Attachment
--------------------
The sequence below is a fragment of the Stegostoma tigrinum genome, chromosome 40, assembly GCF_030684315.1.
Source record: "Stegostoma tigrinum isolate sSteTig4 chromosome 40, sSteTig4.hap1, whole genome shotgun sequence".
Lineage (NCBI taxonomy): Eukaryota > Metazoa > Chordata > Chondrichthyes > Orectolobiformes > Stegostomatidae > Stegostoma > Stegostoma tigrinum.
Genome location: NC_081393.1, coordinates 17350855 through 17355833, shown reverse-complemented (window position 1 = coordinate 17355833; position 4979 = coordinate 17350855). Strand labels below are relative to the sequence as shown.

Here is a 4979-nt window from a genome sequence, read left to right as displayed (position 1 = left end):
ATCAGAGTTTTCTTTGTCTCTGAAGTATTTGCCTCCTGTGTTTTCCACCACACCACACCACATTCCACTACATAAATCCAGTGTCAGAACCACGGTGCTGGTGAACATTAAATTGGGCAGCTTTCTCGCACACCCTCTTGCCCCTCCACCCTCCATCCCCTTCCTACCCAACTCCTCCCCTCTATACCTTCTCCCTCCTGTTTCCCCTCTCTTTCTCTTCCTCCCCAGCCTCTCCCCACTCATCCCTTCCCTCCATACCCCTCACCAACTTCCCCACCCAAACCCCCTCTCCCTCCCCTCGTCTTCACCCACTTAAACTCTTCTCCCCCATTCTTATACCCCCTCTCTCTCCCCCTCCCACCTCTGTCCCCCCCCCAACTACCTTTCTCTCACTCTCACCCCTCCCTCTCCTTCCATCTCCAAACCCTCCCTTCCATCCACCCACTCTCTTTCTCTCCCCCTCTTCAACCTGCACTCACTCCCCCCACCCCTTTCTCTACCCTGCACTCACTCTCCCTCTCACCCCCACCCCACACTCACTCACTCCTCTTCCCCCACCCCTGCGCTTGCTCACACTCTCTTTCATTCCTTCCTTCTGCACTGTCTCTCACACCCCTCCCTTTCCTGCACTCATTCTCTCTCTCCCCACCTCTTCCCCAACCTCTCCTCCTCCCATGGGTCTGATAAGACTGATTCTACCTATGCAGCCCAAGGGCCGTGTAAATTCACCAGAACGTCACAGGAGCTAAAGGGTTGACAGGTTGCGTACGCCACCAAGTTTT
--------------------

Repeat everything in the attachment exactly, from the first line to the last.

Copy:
The sequence below is a fragment of the Stegostoma tigrinum genome, chromosome 40, assembly GCF_030684315.1.
Source record: "Stegostoma tigrinum isolate sSteTig4 chromosome 40, sSteTig4.hap1, whole genome shotgun sequence".
Lineage (NCBI taxonomy): Eukaryota > Metazoa > Chordata > Chondrichthyes > Orectolobiformes > Stegostomatidae > Stegostoma > Stegostoma tigrinum.
Genome location: NC_081393.1, coordinates 17350855 through 17355833, shown reverse-complemented (window position 1 = coordinate 17355833; position 4979 = coordinate 17350855). Strand labels below are relative to the sequence as shown.

Here is a 4979-nt window from a genome sequence, read left to right as displayed (position 1 = left end):
ATCAGAGTTTTCTTTGTCTCTGAAGTATTTGCCTCCTGTGTTTTCCACCACACCACACCACATTCCACTACATAAATCCAGTGTCAGAACCACGGTGCTGGTGAACATTAAATTGGGCAGCTTTCTCGCACACCCTCTTGCCCCTCCACCCTCCATCCCCTTCCTACCCAACTCCTCCCCTCTATACCTTCTCCCTCCTGTTTCCCCTCTCTTTCTCTTCCTCCCCAGCCTCTCCCCACTCATCCCTTCCCTCCATACCCCTCACCAACTTCCCCACCCAAACCCCCTCTCCCTCCCCTCGTCTTCACCCACTTAAACTCTTCTCCCCCATTCTTATACCCCCTCTCTCTCCCCCTCCCACCTCTGTCCCCCCCCCAACTACCTTTCTCTCACTCTCACCCCTCCCTCTCCTTCCATCTCCAAACCCTCCCTTCCATCCACCCACTCTCTTTCTCTCCCCCTCTTCAACCTGCACTCACTCCCCCCACCCCTTTCTCTACCCTGCACTCACTCTCCCTCTCACCCCCACCCCACACTCACTCACTCCTCTTCCCCCACCCCTGCGCTTGCTCACACTCTCTTTCATTCCTTCCTTCTGCACTGTCTCTCACACCCCTCCCTTTCCTGCACTCATTCTCTCTCTCCCCACCTCTTCCCCAACCTCTCCTCCTCCCATGGGTCTGATAAGACTGATTCTACCTATGCAGCCCAAGGGCCGTGTAAATTCACCAGAACGTCACAGGAGCTAAAGGGTTGACAGGTTGCGTACGCCACCAAGTTTT